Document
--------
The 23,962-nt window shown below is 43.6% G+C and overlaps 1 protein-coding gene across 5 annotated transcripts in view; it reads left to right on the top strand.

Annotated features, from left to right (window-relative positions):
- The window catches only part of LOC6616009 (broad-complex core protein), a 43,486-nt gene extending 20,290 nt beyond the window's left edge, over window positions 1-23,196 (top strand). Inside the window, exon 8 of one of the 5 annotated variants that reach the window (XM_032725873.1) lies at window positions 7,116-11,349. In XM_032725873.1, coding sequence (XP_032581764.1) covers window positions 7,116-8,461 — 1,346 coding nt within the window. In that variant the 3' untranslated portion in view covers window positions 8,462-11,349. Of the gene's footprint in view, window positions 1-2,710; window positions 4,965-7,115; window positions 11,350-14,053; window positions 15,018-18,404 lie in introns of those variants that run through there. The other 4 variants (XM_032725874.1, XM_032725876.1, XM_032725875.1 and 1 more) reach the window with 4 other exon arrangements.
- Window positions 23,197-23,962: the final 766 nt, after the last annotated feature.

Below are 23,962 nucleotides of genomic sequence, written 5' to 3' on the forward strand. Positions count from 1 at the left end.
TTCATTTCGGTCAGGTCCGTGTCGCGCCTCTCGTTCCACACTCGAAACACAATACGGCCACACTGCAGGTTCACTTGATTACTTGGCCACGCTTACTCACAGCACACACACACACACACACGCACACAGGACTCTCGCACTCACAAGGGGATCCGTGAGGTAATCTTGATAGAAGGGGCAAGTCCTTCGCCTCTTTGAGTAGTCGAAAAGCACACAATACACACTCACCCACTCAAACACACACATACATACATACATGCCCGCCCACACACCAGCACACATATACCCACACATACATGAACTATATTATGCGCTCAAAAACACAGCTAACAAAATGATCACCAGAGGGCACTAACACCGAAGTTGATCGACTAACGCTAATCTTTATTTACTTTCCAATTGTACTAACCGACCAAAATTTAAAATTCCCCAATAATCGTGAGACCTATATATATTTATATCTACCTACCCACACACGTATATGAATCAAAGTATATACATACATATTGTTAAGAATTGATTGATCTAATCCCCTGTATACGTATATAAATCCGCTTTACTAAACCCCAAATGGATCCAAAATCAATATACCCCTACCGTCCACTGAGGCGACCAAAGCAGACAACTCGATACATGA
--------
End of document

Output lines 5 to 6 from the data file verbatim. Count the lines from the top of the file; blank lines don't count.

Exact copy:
Below are 23,962 nucleotides of genomic sequence, written 5' to 3' on the forward strand. Positions count from 1 at the left end.
TTCATTTCGGTCAGGTCCGTGTCGCGCCTCTCGTTCCACACTCGAAACACAATACGGCCACACTGCAGGTTCACTTGATTACTTGGCCACGCTTACTCACAGCACACACACACACACACACGCACACAGGACTCTCGCACTCACAAGGGGATCCGTGAGGTAATCTTGATAGAAGGGGCAAGTCCTTCGCCTCTTTGAGTAGTCGAAAAGCACACAATACACACTCACCCACTCAAACACACACATACATACATACATGCCCGCCCACACACCAGCACACATATACCCACACATACATGAACTATATTATGCGCTCAAAAACACAGCTAACAAAATGATCACCAGAGGGCACTAACACCGAAGTTGATCGACTAACGCTAATCTTTATTTACTTTCCAATTGTACTAACCGACCAAAATTTAAAATTCCCCAATAATCGTGAGACCTATATATATTTATATCTACCTACCCACACACGTATATGAATCAAAGTATATACATACATATTGTTAAGAATTGATTGATCTAATCCCCTGTATACGTATATAAATCCGCTTTACTAAACCCCAAATGGATCCAAAATCAATATACCCCTACCGTCCACTGAGGCGACCAAAGCAGACAACTCGATACATGA